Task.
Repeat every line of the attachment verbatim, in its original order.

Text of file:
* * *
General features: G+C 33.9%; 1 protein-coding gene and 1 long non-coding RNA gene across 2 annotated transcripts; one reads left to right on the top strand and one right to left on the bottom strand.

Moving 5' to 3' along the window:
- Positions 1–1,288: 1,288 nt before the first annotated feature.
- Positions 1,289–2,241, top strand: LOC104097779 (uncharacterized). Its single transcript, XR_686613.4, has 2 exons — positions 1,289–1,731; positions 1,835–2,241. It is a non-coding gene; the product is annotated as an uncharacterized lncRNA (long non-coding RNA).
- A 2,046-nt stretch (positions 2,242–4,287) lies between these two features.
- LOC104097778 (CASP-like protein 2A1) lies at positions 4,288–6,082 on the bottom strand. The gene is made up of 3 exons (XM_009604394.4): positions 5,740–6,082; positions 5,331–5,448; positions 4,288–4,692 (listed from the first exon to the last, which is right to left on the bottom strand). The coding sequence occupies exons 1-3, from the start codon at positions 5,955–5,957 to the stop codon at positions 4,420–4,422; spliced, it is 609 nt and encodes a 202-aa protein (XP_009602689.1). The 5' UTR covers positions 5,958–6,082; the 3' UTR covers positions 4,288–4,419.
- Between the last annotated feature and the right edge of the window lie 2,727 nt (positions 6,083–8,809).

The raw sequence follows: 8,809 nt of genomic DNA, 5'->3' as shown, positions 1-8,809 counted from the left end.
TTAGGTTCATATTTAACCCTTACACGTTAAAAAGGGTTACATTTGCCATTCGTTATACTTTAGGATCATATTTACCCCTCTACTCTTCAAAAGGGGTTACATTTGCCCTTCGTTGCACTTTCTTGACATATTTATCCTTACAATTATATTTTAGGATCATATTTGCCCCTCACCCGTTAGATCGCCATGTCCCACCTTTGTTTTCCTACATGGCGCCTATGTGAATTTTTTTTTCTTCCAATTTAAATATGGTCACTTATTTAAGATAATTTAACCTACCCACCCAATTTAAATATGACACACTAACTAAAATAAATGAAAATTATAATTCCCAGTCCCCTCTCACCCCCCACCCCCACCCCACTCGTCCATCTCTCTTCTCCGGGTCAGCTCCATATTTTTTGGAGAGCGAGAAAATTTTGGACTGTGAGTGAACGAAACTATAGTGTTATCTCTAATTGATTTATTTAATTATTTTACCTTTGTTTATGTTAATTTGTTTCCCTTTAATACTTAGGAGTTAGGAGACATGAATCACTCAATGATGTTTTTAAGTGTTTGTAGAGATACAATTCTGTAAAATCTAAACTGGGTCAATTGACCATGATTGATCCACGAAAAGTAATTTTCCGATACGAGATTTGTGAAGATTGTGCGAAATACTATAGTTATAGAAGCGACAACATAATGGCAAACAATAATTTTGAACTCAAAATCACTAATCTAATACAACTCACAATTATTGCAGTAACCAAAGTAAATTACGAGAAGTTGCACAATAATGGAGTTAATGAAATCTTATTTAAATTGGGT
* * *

General features: G+C 33.9%; 1 protein-coding gene and 1 long non-coding RNA gene across 2 annotated transcripts; one reads left to right on the top strand and one right to left on the bottom strand.

Moving 5' to 3' along the window:
- Positions 1–1,288: 1,288 nt before the first annotated feature.
- Positions 1,289–2,241, top strand: LOC104097779 (uncharacterized). Its single transcript, XR_686613.4, has 2 exons — positions 1,289–1,731; positions 1,835–2,241. It is a non-coding gene; the product is annotated as an uncharacterized lncRNA (long non-coding RNA).
- A 2,046-nt stretch (positions 2,242–4,287) lies between these two features.
- LOC104097778 (CASP-like protein 2A1) lies at positions 4,288–6,082 on the bottom strand. The gene is made up of 3 exons (XM_009604394.4): positions 5,740–6,082; positions 5,331–5,448; positions 4,288–4,692 (listed from the first exon to the last, which is right to left on the bottom strand). The coding sequence occupies exons 1-3, from the start codon at positions 5,955–5,957 to the stop codon at positions 4,420–4,422; spliced, it is 609 nt and encodes a 202-aa protein (XP_009602689.1). The 5' UTR covers positions 5,958–6,082; the 3' UTR covers positions 4,288–4,419.
- Between the last annotated feature and the right edge of the window lie 2,727 nt (positions 6,083–8,809).

The raw sequence follows: 8,809 nt of genomic DNA, 5'->3' as shown, positions 1-8,809 counted from the left end.
TTAGGTTCATATTTAACCCTTACACGTTAAAAAGGGTTACATTTGCCATTCGTTATACTTTAGGATCATATTTACCCCTCTACTCTTCAAAAGGGGTTACATTTGCCCTTCGTTGCACTTTCTTGACATATTTATCCTTACAATTATATTTTAGGATCATATTTGCCCCTCACCCGTTAGATCGCCATGTCCCACCTTTGTTTTCCTACATGGCGCCTATGTGAATTTTTTTTTCTTCCAATTTAAATATGGTCACTTATTTAAGATAATTTAACCTACCCACCCAATTTAAATATGACACACTAACTAAAATAAATGAAAATTATAATTCCCAGTCCCCTCTCACCCCCCACCCCCACCCCACTCGTCCATCTCTCTTCTCCGGGTCAGCTCCATATTTTTTGGAGAGCGAGAAAATTTTGGACTGTGAGTGAACGAAACTATAGTGTTATCTCTAATTGATTTATTTAATTATTTTACCTTTGTTTATGTTAATTTGTTTCCCTTTAATACTTAGGAGTTAGGAGACATGAATCACTCAATGATGTTTTTAAGTGTTTGTAGAGATACAATTCTGTAAAATCTAAACTGGGTCAATTGACCATGATTGATCCACGAAAAGTAATTTTCCGATACGAGATTTGTGAAGATTGTGCGAAATACTATAGTTATAGAAGCGACAACATAATGGCAAACAATAATTTTGAACTCAAAATCACTAATCTAATACAACTCACAATTATTGCAGTAACCAAAGTAAATTACGAGAAGTTGCACAATAATGGAGTTAATGAAATCTTATTTAAATTGGGT